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Steven Senne, File, Associated Press
FILE - In this April 5, 2012 file photo, Republican presidential candidate, former Massachusetts Gov. Mitt Romney speaks in Tunkhannock, Pa. Romney is pouring nearly $3 million into TV ads in Pennsylvania in an all-out bid to finish off GOP rival Rick Santorum, even if it risks leaving a negative impression with voters in a state that could be crucial this fall. The overriding goal is to remove Santorum from the stage _ by thumping him in his home state _ so the former Massachusetts governor can focus entirely on President Barack Obama.
Whatever jabs or blows Romney's been taking, they turn into a full onslaught going forward. The White House will not hold back. —Rep. Jason Chaffetz, R-Utah

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SALT LAKE CITY — Now that Mitt Romney appears to have no real competition for the GOP presidential nomination, his supporters said Utahns should realize the battle is really just getting started.

"Now it gets tough," Rep. Jason Chaffetz, R-Utah, said after Romney's chief GOP rival, former Pennsylvania Sen. Rick Santorum, announced Tuesday he was suspending his bid for nomination.

With only former U.S. House speaker Newt Gingrich and Texas Rep. Ron Paul, still in the race, Romney is shifting the focus of his campaign to November's general election against President Barack Obama.

Chaffetz said Utahns shouldn’t underestimate just how contentious and costly that race will be.

"The scrutiny between now and November will be just unrelenting," he said. "Whatever jabs or blows Romney's been taking, they turn into a full onslaught going forward. The White House will not hold back."

That scrutiny could turn new attention to Romney's Mormon faith, Chaffetz said, as well as his professional background, including his leadership of the 2002 Winter Olympics in Salt Lake City.

"We haven't had somebody who felt like one of us before," Chaffetz said. "Hopefully, the religious side of things will be dealt with appropriately. We've got to be careful in this country how we attack people."

He stopped short, however, of the statement made last week by Sen. Orrin Hatch, R-Utah, that the Obama campaign was going "to throw the Mormon church" at Romney "like you can't believe."

Instead, Chaffetz said questions about Romney's beliefs and background could be a positive. "We shouldn't be bashful about that. We shouldn't be defensive about that. It's good," he said.

Obama's campaign has said "attacking a candidate's religion is out of bounds, and our campaign will not engage in it," and Atlanta-based GOP strategist Joel McElhannon said Democrats would be hard-pressed to take up the issue.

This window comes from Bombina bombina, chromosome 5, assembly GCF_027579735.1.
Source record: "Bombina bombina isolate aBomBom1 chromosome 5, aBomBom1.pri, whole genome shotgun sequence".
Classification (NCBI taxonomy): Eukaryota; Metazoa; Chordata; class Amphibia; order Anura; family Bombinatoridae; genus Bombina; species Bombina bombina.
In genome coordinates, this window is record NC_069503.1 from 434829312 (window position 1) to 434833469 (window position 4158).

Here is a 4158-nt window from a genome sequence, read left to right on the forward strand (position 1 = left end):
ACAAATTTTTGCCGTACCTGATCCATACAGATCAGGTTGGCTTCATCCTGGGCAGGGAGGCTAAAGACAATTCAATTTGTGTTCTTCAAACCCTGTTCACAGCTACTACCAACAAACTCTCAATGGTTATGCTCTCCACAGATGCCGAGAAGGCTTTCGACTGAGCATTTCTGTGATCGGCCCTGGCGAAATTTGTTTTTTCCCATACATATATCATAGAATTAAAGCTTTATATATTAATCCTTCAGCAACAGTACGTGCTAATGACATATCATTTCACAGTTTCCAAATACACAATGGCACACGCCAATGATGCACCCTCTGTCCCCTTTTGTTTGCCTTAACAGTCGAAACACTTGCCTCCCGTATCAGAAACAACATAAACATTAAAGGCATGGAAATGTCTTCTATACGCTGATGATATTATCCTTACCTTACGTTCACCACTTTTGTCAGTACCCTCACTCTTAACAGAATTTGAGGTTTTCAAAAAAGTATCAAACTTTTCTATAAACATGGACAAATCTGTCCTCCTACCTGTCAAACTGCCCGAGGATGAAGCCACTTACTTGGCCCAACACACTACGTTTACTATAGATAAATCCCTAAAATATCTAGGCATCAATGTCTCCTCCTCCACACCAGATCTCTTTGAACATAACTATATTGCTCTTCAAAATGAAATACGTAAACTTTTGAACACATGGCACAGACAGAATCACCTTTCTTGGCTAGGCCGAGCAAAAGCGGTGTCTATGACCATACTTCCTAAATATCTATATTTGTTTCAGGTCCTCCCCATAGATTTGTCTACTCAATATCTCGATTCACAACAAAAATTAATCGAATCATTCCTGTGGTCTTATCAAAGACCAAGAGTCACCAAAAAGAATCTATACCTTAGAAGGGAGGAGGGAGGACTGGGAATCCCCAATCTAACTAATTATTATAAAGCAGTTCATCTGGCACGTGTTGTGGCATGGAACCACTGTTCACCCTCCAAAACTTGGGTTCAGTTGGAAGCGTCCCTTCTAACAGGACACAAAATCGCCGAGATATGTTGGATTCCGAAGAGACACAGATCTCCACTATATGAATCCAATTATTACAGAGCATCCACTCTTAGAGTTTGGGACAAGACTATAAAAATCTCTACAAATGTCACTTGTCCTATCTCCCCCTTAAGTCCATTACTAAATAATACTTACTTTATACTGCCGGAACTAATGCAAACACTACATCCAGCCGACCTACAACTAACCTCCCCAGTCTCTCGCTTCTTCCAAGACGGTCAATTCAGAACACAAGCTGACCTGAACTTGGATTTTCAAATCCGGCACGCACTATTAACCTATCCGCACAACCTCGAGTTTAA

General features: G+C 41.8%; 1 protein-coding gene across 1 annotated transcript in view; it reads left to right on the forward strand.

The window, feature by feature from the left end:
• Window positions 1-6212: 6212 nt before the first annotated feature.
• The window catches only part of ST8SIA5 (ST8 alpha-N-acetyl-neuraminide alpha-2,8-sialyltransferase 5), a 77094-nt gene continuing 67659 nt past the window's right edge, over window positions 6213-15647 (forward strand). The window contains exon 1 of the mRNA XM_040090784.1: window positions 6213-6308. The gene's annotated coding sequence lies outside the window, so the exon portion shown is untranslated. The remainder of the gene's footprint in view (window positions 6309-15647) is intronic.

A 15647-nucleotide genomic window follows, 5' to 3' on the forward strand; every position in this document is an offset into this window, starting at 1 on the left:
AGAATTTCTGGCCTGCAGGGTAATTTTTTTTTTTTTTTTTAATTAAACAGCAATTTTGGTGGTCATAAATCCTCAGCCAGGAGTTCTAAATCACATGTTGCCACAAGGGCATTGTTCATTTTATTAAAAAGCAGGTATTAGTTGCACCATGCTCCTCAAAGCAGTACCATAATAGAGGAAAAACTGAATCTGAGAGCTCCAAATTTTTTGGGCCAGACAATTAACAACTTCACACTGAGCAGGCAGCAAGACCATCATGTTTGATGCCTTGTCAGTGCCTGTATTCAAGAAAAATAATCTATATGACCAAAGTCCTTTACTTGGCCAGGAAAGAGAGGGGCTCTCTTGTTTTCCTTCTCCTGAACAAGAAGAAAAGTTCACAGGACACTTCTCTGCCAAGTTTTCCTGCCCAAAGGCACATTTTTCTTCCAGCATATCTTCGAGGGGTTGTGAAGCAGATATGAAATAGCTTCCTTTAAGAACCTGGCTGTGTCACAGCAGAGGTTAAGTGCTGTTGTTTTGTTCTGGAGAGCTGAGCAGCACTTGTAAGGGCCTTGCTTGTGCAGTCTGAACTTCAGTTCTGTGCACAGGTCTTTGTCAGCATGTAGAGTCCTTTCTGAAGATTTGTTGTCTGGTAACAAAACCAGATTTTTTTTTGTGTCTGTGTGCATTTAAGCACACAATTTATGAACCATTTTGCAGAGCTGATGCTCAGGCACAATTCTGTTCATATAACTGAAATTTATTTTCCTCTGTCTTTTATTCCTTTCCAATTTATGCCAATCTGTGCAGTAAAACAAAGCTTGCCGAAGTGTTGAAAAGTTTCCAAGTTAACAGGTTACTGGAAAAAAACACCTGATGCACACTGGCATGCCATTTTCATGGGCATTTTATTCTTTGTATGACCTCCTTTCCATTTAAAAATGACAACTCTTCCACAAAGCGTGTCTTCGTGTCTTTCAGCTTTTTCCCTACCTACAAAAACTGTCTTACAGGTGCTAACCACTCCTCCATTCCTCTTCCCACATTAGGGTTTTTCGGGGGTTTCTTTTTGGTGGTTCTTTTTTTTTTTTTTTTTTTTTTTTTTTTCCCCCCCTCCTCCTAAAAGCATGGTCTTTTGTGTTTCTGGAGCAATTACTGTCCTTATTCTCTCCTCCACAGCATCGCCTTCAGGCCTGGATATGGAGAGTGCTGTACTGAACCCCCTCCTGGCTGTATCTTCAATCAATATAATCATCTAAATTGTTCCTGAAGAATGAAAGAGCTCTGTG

But McElhannon said, Democrats won't have a problem going after Romney's personal wealth, accumulated through a career of buying and selling troubled businesses.

"I would fully expect the Obama campaign to turn this whole election into one of the most disgusting displays of class warfare this country has ever seen," he said, predicting the 2012 presidential race may be the most expensive ever.

Kirk Jowers, head of the University of Utah's Hinckley Institute of Politics and a longtime Romney supporter, said Utahns should expect to be hit up for contributions by the Romney campaign.

"It's going to be an epic general election," Jowers said. "I think it will be incredibly hard fought and come down to the wire."

Romney is expected to begin raising money soon for the general election, Jowers said, including at as-yet unscheduled stops in Utah. "He'll need every penny of it to compete with Obama."

University of New Hampshire political science professor Dante Scala said Santorum's conservative stands have already been used by Democrats to hurt the GOP.

"The whole discussion about conception, etc., may have done Romney and their Republican brand some real damage, especially among women voters," Scala said.  

The primary battle, which has raged on since the first election in Iowa on Jan. 3 that eventually went to Santorum, also exposed Romney's weaknesses, he said, especially among socially conservative, rural and blue-collar voters.

"It's unclear how Romney will distinguish himself as a candidate and as a person, other than as a business-minded Republican," Scala said, an image that might not motivate Santorum's supporters to go to the polls in the general election.

Santorum's announcement did not include an endorsement of Romney but that is expected in the coming weeks.

"It usually takes a while for the wounds to heal," said Dave Woodard, a political science professor at Clemson University in South Carolina.  "He's conducted himself well, he's run a good campaign. He's been a decent candidate and decent candidates endorse the winner."

That endorsement could come in conjunction with Pennsylvania's April 24 primary. The expectation was that Santorum would stay in the race at least until his home state voted, but he was slipping in the polls.

Santorum lost his reelection bid to the U.S. Senate six years ago in Pennsylvania, something he didn't want to repeat, Woodard said. "They broke his heart once in 2006 and he sure didn't want to let them do it again."

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Utah Republicans are looking forward to Romney being at the top of the ticket on the November ballot.

"Voter turnout in Utah will be at 105 percent," Chaffetz said. "We'll have people voting we didn’t' even know were alive. If you're a Democrat this year in Utah, wow. Good luck."

State Democratic Party Chairman Jim Dabakis tried to sound upbeat about his party's chances, but joked that with Santorum officially out of the race, "I've had to pull all those Santorum bumper stickers off my car."   

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